Earlier today I thought to myself: In retrospect, perhaps opening a box clearly marked “property of Pandora” because I was looking for hope was not the best strategy.
The reason I had that thought is not the point of this post. What’s done is done and I’m pretty well at peace with the consequences of having opened an emotional Pandora’s box. Indeed, I feel as if I am a great deal more at peace with my emotions now than I was before I went digging about for hope. I stand by my choices.
However, after thinking that, and considering writing it down somewhere, I went and looked at the Pandora’s box entry on wikipedia. I had no particular reason for doing so other than the fact that I was waiting for some analysis to run and had pretty much exactly enough time to read a wikipedia entry. The thing that struck me was this sentence “Many interpretations of the story overlook the fact that Pandora’s Box contained all things evil that would plague mankind and Hope was inside this box, thus completely missing this second lesson of the Myth.”
I don’t think I’d ever heard that interpretation of the myth. I’m not saying I buy it (as either an interpretation of the Pandora’s box story or as a truth about life). But it did make me pause for a moment and go “Oh!”
4 thoughts on “I guess that explains it”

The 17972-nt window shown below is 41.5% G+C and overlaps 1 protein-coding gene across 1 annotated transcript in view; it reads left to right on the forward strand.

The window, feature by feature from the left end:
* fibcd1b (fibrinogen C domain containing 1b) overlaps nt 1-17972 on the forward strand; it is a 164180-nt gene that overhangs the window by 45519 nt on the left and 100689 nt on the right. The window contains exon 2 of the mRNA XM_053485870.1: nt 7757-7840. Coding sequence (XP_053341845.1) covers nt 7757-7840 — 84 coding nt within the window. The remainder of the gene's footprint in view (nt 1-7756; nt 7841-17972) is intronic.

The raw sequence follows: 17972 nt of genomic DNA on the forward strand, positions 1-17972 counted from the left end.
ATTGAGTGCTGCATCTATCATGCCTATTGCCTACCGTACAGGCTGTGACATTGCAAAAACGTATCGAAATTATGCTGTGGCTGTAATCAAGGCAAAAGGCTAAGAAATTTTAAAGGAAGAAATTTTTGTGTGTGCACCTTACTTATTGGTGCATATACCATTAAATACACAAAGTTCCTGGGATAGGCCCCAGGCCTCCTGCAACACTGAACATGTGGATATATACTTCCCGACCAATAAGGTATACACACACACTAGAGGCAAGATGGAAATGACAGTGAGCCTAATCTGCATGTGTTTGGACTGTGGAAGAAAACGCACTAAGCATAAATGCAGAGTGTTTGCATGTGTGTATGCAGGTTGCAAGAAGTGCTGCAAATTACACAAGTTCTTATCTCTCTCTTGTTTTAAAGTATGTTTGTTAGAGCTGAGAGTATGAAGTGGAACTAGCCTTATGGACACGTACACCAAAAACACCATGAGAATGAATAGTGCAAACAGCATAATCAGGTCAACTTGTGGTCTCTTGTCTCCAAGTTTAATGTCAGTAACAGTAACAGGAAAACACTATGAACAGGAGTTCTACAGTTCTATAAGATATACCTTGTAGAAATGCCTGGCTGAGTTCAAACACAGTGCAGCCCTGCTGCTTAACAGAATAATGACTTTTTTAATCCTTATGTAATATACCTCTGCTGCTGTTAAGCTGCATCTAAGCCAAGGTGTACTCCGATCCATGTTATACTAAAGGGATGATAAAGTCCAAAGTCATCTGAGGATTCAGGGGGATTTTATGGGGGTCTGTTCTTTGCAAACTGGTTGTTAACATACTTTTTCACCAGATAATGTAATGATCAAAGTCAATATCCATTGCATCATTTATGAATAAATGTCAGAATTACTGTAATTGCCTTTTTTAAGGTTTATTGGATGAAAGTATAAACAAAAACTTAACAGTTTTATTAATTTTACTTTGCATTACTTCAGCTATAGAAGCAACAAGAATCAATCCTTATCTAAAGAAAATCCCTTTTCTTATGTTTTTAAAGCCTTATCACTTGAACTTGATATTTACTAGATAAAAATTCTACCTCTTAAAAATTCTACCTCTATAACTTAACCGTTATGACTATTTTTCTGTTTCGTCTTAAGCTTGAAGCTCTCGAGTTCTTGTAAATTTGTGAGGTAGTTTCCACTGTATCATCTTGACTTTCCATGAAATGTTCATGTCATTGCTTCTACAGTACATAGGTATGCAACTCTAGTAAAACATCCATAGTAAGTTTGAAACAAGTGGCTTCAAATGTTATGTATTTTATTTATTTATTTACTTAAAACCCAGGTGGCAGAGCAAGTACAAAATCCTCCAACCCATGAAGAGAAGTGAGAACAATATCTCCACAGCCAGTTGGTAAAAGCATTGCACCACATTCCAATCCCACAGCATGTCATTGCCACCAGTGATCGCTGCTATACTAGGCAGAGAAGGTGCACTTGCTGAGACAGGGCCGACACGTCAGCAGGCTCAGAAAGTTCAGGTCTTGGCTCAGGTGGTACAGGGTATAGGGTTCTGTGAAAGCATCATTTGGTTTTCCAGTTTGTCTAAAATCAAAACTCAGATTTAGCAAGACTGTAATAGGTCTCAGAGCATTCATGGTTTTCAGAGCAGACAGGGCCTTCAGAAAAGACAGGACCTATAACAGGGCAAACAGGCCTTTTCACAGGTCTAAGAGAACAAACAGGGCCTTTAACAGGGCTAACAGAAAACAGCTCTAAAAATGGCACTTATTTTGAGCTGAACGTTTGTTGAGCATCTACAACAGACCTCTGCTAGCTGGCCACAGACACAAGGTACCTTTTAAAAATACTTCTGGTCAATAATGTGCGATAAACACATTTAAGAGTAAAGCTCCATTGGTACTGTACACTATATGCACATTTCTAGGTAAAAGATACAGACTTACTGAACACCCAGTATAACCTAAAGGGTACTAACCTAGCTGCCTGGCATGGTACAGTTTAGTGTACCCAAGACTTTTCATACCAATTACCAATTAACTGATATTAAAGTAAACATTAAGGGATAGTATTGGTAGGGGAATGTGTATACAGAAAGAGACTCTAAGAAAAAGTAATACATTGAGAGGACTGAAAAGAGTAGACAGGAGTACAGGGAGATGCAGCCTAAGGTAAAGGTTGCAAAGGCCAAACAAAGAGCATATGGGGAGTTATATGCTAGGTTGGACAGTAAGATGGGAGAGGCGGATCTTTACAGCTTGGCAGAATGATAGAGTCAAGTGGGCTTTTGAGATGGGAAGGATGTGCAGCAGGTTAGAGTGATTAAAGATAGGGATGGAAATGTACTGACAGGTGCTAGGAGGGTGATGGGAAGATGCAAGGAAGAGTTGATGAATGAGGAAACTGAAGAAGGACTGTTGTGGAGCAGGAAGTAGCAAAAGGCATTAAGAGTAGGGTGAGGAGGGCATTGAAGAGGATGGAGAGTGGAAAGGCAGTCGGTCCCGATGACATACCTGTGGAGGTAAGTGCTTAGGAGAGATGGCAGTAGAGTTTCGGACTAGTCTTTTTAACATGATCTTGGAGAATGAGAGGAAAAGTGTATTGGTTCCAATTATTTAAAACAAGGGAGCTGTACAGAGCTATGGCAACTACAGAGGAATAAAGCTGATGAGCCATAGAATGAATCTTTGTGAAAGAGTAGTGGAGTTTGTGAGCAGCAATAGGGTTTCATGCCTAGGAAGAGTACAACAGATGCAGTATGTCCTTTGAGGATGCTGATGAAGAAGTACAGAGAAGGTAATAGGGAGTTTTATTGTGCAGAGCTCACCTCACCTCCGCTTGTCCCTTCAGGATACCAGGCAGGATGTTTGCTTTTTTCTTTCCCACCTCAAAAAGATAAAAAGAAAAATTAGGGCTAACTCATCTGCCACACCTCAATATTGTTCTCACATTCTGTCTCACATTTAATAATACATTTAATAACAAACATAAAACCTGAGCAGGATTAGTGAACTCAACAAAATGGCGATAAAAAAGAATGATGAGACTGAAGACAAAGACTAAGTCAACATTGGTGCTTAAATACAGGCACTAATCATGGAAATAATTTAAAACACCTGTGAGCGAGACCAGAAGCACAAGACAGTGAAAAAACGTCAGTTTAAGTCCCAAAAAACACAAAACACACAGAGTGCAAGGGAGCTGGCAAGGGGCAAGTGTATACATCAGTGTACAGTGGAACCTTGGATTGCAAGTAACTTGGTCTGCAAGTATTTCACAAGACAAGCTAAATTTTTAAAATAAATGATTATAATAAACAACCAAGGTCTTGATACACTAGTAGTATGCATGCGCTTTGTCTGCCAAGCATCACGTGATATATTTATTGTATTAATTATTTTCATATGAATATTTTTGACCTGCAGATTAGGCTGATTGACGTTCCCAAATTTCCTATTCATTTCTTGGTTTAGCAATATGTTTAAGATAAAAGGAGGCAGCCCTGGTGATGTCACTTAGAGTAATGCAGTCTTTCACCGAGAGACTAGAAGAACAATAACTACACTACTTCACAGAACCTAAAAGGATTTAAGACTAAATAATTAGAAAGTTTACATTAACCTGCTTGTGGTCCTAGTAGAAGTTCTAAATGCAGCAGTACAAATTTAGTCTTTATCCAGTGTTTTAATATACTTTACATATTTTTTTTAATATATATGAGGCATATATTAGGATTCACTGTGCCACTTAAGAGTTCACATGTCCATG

Hey so, I heard the following statement on of all things oprah this week:
“Forgiveness is letting go of the hope that the past could have been any different.”
I was reminded of it when I read your blog post.
M. and I always say, “hope sucks.” Hope prevents you from seeing things as they are. You don’t have acceptance because hope means you’re wanting something else.
That’s a fair point.
I do actually think hope can be a lovely thing but it does need to be taken with a nice dose of reality. Hoping for a today that’s better than yesterday makes getting out of bed a bit easier. But of course, hope in the absence of effort to actually make things happen doesn’t do anyone much good.
I think hoping for the best from people generally makes me happier than not doing so would. But, you’re right, that brings with it the problem of hope making it impossible to accept reality. Perhaps something like “hope for the best, plan for the worst” is a reasonable compromise.